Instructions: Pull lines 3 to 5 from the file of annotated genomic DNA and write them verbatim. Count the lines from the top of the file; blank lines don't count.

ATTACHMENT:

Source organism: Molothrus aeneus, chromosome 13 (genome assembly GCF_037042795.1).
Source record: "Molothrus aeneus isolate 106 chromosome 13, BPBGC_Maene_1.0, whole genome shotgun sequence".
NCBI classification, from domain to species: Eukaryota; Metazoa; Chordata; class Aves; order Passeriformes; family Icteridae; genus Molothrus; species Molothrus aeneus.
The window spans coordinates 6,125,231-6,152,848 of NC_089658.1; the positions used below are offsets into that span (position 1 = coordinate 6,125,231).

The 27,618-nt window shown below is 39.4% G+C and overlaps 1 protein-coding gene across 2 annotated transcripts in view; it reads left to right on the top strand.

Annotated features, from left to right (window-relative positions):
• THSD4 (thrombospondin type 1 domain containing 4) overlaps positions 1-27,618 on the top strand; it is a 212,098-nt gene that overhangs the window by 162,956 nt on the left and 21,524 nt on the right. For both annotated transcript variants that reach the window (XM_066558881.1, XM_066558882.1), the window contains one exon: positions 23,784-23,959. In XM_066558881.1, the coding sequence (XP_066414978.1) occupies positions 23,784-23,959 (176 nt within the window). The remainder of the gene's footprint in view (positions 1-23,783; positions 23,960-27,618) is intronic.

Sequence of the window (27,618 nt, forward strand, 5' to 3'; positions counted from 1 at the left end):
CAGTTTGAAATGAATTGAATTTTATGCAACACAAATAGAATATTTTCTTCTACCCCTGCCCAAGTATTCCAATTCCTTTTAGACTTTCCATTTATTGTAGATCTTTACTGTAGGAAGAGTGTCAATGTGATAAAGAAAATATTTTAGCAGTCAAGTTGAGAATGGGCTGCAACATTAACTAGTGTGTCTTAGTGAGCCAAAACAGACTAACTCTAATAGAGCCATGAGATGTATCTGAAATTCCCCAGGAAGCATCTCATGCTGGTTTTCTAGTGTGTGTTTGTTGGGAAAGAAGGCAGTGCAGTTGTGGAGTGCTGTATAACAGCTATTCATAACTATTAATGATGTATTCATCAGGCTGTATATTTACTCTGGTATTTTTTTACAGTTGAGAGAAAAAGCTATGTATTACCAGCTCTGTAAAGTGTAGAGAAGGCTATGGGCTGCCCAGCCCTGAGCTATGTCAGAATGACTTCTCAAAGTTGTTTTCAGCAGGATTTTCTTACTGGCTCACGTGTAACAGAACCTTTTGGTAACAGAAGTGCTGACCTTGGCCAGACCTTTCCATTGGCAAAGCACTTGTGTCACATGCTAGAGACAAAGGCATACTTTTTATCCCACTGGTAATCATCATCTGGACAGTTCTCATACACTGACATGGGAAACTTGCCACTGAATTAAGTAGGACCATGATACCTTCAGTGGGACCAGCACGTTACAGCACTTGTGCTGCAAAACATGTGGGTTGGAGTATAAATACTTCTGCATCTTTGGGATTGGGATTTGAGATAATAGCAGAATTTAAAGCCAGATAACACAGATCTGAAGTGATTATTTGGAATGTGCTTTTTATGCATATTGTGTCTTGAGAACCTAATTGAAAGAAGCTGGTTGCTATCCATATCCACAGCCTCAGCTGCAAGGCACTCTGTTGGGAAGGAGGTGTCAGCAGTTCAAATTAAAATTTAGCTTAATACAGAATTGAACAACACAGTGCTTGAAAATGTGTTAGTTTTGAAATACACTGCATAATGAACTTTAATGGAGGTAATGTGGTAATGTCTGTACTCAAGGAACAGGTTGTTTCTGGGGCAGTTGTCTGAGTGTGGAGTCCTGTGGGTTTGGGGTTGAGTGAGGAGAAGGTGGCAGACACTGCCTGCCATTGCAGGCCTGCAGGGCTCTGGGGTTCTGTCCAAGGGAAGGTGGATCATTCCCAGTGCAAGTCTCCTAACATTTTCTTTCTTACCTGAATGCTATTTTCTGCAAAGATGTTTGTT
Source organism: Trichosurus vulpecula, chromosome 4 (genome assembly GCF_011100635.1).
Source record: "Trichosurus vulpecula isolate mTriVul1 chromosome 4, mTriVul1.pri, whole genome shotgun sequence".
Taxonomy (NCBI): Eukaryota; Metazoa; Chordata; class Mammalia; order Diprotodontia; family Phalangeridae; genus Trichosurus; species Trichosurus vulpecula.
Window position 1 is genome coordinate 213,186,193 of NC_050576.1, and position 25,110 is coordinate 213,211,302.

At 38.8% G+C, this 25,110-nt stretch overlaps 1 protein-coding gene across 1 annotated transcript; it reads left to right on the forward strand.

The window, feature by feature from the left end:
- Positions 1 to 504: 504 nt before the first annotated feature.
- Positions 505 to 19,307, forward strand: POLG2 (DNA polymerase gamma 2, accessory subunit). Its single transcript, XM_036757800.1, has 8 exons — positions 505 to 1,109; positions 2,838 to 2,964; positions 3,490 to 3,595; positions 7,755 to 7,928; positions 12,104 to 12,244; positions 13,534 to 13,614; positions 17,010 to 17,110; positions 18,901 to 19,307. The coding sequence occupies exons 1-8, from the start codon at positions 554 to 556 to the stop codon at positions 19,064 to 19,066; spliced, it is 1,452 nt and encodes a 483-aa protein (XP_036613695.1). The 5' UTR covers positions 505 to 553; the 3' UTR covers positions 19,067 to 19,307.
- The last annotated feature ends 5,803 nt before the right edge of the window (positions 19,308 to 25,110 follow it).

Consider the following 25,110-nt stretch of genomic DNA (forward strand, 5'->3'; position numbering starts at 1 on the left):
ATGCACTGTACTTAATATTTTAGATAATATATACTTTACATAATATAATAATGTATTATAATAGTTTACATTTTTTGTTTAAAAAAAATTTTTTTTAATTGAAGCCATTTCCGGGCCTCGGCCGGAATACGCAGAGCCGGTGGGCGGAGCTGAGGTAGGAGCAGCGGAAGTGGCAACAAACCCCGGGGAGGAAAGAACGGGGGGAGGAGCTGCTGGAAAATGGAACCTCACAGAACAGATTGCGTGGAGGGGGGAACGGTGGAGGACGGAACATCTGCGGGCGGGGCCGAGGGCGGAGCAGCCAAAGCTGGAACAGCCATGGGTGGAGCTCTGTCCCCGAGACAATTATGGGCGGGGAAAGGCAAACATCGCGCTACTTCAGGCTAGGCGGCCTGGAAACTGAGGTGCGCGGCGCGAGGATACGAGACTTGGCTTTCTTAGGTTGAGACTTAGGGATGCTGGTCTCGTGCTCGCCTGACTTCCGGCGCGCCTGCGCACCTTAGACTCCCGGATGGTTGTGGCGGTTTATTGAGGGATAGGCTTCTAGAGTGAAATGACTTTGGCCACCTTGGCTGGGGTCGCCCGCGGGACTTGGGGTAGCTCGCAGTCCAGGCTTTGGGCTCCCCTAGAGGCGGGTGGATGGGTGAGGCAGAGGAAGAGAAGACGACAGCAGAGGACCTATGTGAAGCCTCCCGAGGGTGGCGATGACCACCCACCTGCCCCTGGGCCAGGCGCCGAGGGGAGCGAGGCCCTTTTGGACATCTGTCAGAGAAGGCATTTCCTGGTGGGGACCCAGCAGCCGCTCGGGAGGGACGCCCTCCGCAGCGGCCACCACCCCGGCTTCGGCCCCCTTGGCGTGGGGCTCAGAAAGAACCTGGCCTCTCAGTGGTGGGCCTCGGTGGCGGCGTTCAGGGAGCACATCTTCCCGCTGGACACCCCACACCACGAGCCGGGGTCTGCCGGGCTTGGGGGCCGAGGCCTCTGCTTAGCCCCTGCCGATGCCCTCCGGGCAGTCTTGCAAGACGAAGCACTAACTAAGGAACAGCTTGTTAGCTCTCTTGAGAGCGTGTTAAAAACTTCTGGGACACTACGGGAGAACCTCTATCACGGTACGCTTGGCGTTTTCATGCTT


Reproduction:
NCBI classification, from domain to species: Eukaryota; Metazoa; Chordata; class Aves; order Passeriformes; family Icteridae; genus Molothrus; species Molothrus aeneus.
The window spans coordinates 6,125,231-6,152,848 of NC_089658.1; the positions used below are offsets into that span (position 1 = coordinate 6,125,231).

The 27,618-nt window shown below is 39.4% G+C and overlaps 1 protein-coding gene across 2 annotated transcripts in view; it reads left to right on the top strand.